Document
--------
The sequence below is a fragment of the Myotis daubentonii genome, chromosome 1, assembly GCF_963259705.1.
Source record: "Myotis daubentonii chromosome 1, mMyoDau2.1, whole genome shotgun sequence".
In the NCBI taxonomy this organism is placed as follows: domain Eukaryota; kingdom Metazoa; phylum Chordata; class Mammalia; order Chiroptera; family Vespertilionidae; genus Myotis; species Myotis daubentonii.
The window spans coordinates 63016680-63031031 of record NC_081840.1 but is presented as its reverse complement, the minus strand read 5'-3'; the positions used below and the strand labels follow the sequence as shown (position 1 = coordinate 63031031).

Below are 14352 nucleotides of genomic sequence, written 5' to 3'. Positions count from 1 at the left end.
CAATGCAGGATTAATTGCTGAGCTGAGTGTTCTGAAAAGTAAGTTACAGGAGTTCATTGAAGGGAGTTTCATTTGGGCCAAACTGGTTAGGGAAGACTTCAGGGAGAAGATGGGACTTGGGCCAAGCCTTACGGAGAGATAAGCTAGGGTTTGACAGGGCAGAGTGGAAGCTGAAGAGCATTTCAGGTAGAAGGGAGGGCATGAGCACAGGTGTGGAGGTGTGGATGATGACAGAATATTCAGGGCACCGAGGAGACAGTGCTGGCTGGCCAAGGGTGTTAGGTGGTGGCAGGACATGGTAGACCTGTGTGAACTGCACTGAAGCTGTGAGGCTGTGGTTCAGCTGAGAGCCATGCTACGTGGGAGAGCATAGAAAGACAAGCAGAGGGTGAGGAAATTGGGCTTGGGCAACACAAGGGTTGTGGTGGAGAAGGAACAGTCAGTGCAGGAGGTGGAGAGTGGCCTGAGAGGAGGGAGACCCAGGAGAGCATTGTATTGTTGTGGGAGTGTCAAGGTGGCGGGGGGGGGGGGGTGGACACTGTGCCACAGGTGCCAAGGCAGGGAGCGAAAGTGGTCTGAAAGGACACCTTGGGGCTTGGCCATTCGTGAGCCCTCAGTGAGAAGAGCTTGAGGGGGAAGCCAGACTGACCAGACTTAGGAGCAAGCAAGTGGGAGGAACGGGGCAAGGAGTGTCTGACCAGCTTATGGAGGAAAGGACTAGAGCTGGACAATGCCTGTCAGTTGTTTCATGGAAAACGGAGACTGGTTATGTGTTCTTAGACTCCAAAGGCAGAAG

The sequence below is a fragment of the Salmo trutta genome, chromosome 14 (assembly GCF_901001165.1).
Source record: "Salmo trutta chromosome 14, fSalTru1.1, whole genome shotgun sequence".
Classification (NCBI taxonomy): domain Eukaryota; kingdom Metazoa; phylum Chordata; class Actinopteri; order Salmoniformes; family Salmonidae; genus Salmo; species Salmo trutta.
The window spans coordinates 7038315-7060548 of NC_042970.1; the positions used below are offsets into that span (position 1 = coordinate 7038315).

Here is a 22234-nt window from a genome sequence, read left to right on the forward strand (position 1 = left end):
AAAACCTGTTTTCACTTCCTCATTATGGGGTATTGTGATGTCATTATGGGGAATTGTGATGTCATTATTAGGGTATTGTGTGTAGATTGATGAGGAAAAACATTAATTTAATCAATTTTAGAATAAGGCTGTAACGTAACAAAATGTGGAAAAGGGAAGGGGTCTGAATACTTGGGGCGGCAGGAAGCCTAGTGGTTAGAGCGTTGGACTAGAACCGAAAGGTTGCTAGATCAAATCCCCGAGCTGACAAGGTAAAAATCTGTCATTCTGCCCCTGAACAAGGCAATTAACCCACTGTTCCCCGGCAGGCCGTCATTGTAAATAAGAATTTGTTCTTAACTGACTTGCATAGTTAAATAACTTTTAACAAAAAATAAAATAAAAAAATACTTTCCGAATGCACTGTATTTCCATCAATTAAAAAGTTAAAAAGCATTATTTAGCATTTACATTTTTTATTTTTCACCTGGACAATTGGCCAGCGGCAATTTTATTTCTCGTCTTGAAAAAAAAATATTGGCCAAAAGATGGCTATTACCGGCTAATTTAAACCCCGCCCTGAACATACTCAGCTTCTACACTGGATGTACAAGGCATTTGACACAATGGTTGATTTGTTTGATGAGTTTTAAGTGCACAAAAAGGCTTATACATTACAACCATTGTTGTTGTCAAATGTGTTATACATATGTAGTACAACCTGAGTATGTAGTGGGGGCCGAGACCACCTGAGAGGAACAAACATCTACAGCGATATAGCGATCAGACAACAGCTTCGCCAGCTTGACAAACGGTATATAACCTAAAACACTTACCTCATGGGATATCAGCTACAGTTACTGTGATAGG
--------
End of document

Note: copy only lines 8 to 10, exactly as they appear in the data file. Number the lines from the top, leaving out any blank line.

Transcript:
Source record: "Salmo trutta chromosome 14, fSalTru1.1, whole genome shotgun sequence".
Classification (NCBI taxonomy): domain Eukaryota; kingdom Metazoa; phylum Chordata; class Actinopteri; order Salmoniformes; family Salmonidae; genus Salmo; species Salmo trutta.
The window spans coordinates 7038315-7060548 of NC_042970.1; the positions used below are offsets into that span (position 1 = coordinate 7038315).